Cyber security risks have become a constant for big and small businesses, individuals and companies, the private and government sector alike. And let’s face it – the risks are high. The more you are involved in the scary world on online connecting and doing business, the more exposed you are to the threats that reside within the dark world that can sometimes be the World Wide Web. Moreover, we are often not even aware of the danger and how close we came to be a victim of all kinds of malware, let alone the damage malware can cause and how to defend from it. In that sense, we have prepared a short list of security risks that pack quite a punch, but were overlooked in 2018.
1) Software supply chain
There were numerous cases detected of cybercriminals gaining access to a targeted network through compromising the integrity of their software supplier – more in the last year than in the entire decade. By changing source code at a trusted company or using their update process to forcibly download malware onto targets, cybercriminals have found a sure-fire way in – If you can’t get past the defenses of your target, try getting past the defenses of one of their suppliers. The U.S. Department of Defense has rightly made supply chain risk analysis an increasing focus for their contractors and the same lesson applies broadly to corporate customers.
2) Small businesses
As cybercrime technology advances, the danger for the companies of all sizes increases. Moreover, small businesses appear to be at even greater risk, simply because they have less budget for cyber security purposes and more to lose in case of a breach than the big players. The amount of information stored with a company is irrelevant to the customer who left you with his personal information to safe keep. He won’t care that you only lost 100 email addresses and 50 bank credentials – if his are among them. And to you, those are 100 (+50) people who will never come back to do business with you – which may well be your entire roster of customers. And then what will you do? And what if your company is a subcontractor working for the Government or City Hall? This is precisely where the stakes have been upped significantly in 2018 as targeting one small business has proven to be a threat to the national security or city functioning.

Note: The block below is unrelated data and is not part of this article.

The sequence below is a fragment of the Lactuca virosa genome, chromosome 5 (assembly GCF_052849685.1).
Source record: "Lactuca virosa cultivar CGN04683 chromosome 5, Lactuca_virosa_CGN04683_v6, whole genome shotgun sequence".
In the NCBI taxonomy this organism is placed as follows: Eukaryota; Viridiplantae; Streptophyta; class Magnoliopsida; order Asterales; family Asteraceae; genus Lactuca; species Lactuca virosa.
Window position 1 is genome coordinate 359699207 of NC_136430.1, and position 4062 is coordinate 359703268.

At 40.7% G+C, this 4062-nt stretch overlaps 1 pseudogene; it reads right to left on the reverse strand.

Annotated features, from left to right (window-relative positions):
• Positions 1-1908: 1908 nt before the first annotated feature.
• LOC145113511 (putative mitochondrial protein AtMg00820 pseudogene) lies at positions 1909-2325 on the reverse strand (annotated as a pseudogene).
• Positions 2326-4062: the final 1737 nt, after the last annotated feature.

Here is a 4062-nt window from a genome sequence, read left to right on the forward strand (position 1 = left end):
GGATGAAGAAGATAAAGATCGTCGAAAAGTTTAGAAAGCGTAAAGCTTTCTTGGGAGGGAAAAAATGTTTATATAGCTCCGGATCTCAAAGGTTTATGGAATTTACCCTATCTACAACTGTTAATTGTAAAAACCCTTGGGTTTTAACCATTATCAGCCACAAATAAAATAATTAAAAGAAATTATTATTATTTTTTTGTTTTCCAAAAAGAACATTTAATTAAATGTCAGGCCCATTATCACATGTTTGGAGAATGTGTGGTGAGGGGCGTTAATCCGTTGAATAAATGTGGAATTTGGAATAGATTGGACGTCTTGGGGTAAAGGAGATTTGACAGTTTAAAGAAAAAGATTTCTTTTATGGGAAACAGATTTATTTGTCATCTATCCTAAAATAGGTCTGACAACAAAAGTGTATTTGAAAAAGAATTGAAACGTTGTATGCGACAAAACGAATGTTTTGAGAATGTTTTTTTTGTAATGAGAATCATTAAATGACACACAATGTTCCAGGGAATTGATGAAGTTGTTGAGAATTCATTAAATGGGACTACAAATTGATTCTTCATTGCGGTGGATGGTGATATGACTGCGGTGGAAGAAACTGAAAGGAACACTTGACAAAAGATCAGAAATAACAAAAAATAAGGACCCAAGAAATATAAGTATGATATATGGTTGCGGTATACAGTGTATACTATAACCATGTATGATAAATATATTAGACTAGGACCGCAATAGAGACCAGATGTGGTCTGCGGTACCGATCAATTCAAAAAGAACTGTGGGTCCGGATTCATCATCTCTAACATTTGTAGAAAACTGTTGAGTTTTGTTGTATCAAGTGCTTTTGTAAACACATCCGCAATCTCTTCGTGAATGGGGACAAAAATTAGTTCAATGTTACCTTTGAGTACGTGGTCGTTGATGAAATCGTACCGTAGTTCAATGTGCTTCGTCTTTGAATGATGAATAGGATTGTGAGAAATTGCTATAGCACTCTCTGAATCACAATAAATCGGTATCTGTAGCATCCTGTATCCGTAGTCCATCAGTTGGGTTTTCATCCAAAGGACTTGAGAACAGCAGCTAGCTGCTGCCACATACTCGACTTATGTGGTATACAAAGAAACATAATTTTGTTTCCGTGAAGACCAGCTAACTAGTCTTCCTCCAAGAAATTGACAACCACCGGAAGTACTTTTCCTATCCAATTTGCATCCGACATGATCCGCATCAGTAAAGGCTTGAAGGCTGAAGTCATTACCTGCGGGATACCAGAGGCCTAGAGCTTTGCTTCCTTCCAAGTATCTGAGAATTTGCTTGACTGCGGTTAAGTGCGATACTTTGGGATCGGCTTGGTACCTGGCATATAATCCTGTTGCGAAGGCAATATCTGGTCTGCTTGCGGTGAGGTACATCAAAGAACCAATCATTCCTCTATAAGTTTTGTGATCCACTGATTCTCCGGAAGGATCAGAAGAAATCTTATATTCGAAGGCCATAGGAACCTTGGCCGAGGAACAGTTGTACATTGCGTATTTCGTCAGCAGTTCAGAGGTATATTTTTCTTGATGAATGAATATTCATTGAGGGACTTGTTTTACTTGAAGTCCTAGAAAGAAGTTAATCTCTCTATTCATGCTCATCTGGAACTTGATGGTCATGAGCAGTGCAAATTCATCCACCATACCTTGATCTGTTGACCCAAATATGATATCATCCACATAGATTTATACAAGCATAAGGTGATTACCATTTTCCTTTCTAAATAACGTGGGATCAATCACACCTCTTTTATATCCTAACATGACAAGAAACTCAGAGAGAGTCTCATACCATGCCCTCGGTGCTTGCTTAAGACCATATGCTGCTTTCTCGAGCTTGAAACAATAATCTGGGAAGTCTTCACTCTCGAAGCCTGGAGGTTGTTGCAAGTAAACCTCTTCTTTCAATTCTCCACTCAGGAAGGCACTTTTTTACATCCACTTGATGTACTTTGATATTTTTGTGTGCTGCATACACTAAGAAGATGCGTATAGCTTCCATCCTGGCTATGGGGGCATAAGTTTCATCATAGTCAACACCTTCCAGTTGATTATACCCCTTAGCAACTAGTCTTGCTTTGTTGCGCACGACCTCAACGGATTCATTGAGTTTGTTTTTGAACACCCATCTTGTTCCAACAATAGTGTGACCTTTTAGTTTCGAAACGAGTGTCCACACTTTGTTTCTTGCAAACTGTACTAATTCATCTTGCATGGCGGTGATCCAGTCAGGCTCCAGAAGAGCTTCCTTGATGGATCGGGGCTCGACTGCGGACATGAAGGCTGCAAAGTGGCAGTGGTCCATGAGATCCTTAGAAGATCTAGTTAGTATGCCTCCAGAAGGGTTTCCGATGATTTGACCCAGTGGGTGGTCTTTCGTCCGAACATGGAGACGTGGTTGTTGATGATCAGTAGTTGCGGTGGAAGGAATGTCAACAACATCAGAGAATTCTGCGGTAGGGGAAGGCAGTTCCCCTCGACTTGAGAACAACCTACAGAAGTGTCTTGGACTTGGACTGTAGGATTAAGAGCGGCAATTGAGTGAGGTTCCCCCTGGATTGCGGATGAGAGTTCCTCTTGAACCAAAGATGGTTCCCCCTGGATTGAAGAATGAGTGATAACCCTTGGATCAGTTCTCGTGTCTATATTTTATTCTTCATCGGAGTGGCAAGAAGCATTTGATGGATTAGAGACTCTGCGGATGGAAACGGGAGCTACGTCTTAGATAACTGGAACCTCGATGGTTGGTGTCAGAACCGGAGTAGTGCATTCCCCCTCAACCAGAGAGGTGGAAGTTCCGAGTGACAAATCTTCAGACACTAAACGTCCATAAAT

3) Data manipulation
During the last year, it’s become more clear what hackers do with compromised data – most of them injure either the confidentiality or availability of data. That is to say, they are either spying on or disabling some system. But there is of course another option: attacks on integrity. If you found out your bank records were, even in some small way, remotely altered say… 18 months ago? How would that change your perception of the safety of keeping your money in the bank? What if 1% of the bottles of some over the counter medication had the formula altered to change efficacy, how would that affect your trust in the medical system? Subtle, data manipulation is hard to detect, harder to prove and leaves a lasting stigma of distrust and conspiracy even if caught. Already we see some criminal groups engaging in this sort of activity to modify gift cards and other forms of petty cyber larceny, which means that more sophisticated operations and nation-state challenges won’t be far behind.
4) Mobile targeting
In the United States, as important as mobile devices are, there still is a wide variety of ways of accessing digital content – smart speakers, tablets, even old-fashioned laptops and desktop computers. Furthermore, for much of the developing world, cell phones might be the only way of getting online – and a perfect opportunity for cyber criminals to infiltrate their targets, especially since not that much attention is paid on mobile cyber security. That is why cyber threat groups working for law enforcement and security services in southeast Asia, subsaharan Africa and Latin America are focused on developing exploits for mobile devices. As their cyber programs mature, in 2019 expect mobile security threats to come home to roost in Europe and the United States even if they are currently being deployed elsewhere.
5) AI as an offensive weapon
Many have been undecided about the impact Artificial Intelligence could have on employment, manners and nuclear warfare. However, few have realized that Artificial Intelligence, or at least the machine learning algorithms undergirding that research field, are likely already being deployed by cybercriminals. As with the business model of many Silicon Valley giants, the more data they aggregate the more connections and hence, more value, each additional stolen record will provide when correlated with all the others. No wonder there are now entire countries that have turned to large-scale theft of healthcare records, telecommunications backbone compromises and cloud hosting hacks.
If you are concerned with maintaining the proper level of cyber security in your company, Awontis can help you. We have over 275 clients who are more than satisfied with our services. On more than 1500 websites we actively monitor, nearly 55,000 security threats were successfully prevented using our solution. The websites under our protection are watched 24/7 for threats and updates, allowing the businesses they represent to thrive. Finally, the already compromised websites are fixed by being thoroughly cleaned of malicious content and protected from future threats.